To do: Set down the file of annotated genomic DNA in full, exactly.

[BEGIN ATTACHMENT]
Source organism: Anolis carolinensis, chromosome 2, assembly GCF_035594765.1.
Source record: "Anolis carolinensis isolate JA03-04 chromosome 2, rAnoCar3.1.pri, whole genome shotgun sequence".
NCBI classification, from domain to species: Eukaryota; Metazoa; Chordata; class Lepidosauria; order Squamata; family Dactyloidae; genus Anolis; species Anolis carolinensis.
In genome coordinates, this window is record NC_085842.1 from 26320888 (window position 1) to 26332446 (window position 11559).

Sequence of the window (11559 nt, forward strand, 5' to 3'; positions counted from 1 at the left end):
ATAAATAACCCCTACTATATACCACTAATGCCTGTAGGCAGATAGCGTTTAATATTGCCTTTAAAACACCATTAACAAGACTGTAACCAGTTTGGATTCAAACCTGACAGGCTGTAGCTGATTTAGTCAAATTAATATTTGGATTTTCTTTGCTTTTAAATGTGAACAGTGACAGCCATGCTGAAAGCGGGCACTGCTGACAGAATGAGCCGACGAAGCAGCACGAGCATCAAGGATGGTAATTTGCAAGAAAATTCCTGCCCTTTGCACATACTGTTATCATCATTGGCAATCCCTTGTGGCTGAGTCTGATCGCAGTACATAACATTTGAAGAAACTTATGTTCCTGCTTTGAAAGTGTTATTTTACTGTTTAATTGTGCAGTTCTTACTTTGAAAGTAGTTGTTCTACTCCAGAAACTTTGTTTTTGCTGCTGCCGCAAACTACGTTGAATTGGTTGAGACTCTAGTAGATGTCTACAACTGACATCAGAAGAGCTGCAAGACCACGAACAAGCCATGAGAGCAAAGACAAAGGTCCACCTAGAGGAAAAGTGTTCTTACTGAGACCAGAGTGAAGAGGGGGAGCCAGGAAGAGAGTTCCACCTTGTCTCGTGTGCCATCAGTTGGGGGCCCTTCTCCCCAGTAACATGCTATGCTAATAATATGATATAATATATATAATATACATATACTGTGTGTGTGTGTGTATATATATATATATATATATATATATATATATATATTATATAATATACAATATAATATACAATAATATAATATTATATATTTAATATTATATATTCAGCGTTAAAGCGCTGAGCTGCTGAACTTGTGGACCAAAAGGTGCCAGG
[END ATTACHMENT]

Source organism: Anolis carolinensis, chromosome 2, assembly GCF_035594765.1.
Source record: "Anolis carolinensis isolate JA03-04 chromosome 2, rAnoCar3.1.pri, whole genome shotgun sequence".
NCBI classification, from domain to species: Eukaryota; Metazoa; Chordata; class Lepidosauria; order Squamata; family Dactyloidae; genus Anolis; species Anolis carolinensis.
In genome coordinates, this window is record NC_085842.1 from 26320888 (window position 1) to 26332446 (window position 11559).

Sequence of the window (11559 nt, forward strand, 5' to 3'; positions counted from 1 at the left end):
ATAAATAACCCCTACTATATACCACTAATGCCTGTAGGCAGATAGCGTTTAATATTGCCTTTAAAACACCATTAACAAGACTGTAACCAGTTTGGATTCAAACCTGACAGGCTGTAGCTGATTTAGTCAAATTAATATTTGGATTTTCTTTGCTTTTAAATGTGAACAGTGACAGCCATGCTGAAAGCGGGCACTGCTGACAGAATGAGCCGACGAAGCAGCACGAGCATCAAGGATGGTAATTTGCAAGAAAATTCCTGCCCTTTGCACATACTGTTATCATCATTGGCAATCCCTTGTGGCTGAGTCTGATCGCAGTACATAACATTTGAAGAAACTTATGTTCCTGCTTTGAAAGTGTTATTTTACTGTTTAATTGTGCAGTTCTTACTTTGAAAGTAGTTGTTCTACTCCAGAAACTTTGTTTTTGCTGCTGCCGCAAACTACGTTGAATTGGTTGAGACTCTAGTAGATGTCTACAACTGACATCAGAAGAGCTGCAAGACCACGAACAAGCCATGAGAGCAAAGACAAAGGTCCACCTAGAGGAAAAGTGTTCTTACTGAGACCAGAGTGAAGAGGGGGAGCCAGGAAGAGAGTTCCACCTTGTCTCGTGTGCCATCAGTTGGGGGCCCTTCTCCCCAGTAACATGCTATGCTAATAATATGATATAATATATATAATATACATATACTGTGTGTGTGTGTGTATATATATATATATATATATATATATATATATATATTATATAATATACAATATAATATACAATAATATAATATTATATATTTAATATTATATATTCAGCGTTAAAGCGCTGAGCTGCTGAACTTGTGGACCAAAAGGTGCCAGG